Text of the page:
Kaizen is a key building block for a robust sustainable Lean initiative. Kaizen philosophy empowers everyone to assume responsibility of their work processes and improve them. With Kaizen, workers at all levels of the organization are engaged in constantly watching for and identifying opportunities for change and improvement. Kaizen is a culture change that supports gradual continuous improvement on a daily basis. When everyone is working to reduce waste and improve processes the organization becomes Lean.

There are various approaches as to how Kaizen is implemented, a couple are listed as follows;

• Daily event: Improvement ideas implemented by everyone everyday.
• Blitz event: Rapid improvement workshop designed to produce results in a few days.

Six Sigma

Six Sigma is a methodology focused on creating breakthrough improvements by managing variation and reducing defects in processes across the enterprise. It is a proven data driven structured process improvement methodology for sustainable business improvement, driven by business and customer expectations. If we can measure process variations that cause defects i.e. unacceptable deviation from the mean or target, we can work towards systematically managing the variation to eliminate defects.

It is extremely important to remember that Six Sigma is not just about product quality where only three products in a million are defective. It is about what is important or critical to the customer, whether internal or external. It is focuses on value in context of the customer and the market.

Six sigma goals

• Reduce process variation
• Shift the process mean to the center ,i.e., move the average process performance to the target

As depicted by the below picture, in case of variation which is out of the customer expectation range or in case the mean is not centered it is considered as defective and the goal would be to reduce the variation and center the mean as per customer expectations.

Six sigma approach

• All work occurs in a system of interconnected processes.
• Variation exists in all processes, whose characteristics can be measured, analyzed, controlled and improved.
• Understanding cause of variation and continuous efforts to achieve stable and predictable process results (i.e., reduce process variation) are of vital importance to business success.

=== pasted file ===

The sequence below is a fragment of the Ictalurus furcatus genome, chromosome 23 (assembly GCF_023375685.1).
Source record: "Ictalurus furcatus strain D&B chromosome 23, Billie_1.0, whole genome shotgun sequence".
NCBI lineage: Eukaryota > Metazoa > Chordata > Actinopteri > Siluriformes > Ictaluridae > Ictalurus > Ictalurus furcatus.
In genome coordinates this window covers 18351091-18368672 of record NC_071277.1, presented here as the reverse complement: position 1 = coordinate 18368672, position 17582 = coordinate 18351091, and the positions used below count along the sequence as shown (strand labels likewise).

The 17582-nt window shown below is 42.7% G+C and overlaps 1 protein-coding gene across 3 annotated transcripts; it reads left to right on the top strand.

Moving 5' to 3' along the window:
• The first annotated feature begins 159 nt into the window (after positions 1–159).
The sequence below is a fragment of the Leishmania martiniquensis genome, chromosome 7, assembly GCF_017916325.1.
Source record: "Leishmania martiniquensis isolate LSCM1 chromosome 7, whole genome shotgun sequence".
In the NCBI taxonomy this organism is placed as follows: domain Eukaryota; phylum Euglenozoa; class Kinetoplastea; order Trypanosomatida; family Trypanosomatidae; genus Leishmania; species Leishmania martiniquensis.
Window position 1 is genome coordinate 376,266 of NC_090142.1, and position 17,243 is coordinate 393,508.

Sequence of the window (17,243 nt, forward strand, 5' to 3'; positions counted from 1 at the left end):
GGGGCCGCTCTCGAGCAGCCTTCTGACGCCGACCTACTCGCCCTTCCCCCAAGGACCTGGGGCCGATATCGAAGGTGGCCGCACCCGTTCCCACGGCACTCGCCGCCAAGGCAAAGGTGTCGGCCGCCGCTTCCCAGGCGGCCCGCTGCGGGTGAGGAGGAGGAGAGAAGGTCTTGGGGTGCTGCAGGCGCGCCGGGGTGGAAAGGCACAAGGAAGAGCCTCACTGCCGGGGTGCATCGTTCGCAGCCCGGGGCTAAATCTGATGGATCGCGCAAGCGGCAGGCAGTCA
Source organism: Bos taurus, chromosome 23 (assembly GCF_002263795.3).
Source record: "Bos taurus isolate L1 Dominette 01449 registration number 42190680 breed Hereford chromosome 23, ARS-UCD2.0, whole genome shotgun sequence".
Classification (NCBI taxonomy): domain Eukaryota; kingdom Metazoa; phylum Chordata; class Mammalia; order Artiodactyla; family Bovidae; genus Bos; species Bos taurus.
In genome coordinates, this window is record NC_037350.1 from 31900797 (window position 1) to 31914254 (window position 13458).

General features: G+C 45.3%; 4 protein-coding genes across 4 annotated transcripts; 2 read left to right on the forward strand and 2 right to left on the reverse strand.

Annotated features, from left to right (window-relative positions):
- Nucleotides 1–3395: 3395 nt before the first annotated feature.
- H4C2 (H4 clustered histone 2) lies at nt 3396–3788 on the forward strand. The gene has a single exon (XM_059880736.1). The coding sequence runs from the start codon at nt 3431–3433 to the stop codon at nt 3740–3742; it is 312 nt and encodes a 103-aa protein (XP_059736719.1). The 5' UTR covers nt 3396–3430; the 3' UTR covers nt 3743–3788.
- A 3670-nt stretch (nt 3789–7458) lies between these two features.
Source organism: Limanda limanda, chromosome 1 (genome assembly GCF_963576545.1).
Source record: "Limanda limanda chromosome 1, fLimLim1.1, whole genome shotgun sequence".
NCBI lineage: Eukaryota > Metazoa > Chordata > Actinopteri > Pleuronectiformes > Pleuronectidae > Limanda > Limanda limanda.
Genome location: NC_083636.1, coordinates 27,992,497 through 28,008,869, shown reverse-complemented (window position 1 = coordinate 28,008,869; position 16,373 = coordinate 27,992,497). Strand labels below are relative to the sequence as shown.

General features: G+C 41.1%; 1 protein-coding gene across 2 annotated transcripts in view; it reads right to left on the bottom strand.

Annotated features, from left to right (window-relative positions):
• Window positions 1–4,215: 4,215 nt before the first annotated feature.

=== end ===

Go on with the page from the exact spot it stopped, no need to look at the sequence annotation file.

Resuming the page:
• Reduced variation results is improved customer satisfaction.

Lean Six Sigma DMAIC Methodology

DMAIC is a data-driven quality strategy used to improve processes. It is an integral part of a Six Sigma initiative, but in general can be implemented as a standalone quality improvement procedure or as part of other process improvement initiatives such as lean.

DMAIC is an acronym for the five phases that make up the process:
•Define the problem, improvement activity, opportunity for improvement, the project goals, and customer (internal and external) requirements.
•Measure process performance.
•Analyze the process to determine root causes of variation, poor performance (defects).
•Improve process performance by addressing and eliminating the root causes.
•Control the improved process and future process performance.

The PDCA-Cycle, also called the Deming-Cycle or Shewhart-Cycle, is the classic problem-solving approach in a LEAN environment. PDCA is used for medium sized problems and the Act-phase implies that the PDCA-Cycle should start again in the sense of a continuous improvement process. Basically, DMAIC is a 5-Step PDCA used for large problems where typically a huge amount of data is available.

The funneling effect of DMAIC

The Six Sigma process seeks to improve processes by eliminating variation and defects, the opportunities for variation and defects in the process, and all non-value added activities. The DMAIC process begins with clearly defining the problem by way of a formula, called the ‘Y Statement,’ where the process output “Y” is a function of one or more inputs, or “Xn”: Y = f(X1, X2, X3…Xn)

The DMAIC process is designed to provide a systematic method to reduce the number of key inputs down to a manageable set that have: a) a statistically significant impact on the process output, and b) a definable action plan. This “funneling effect” is illustrated as below.

Sources :
Workplace Learning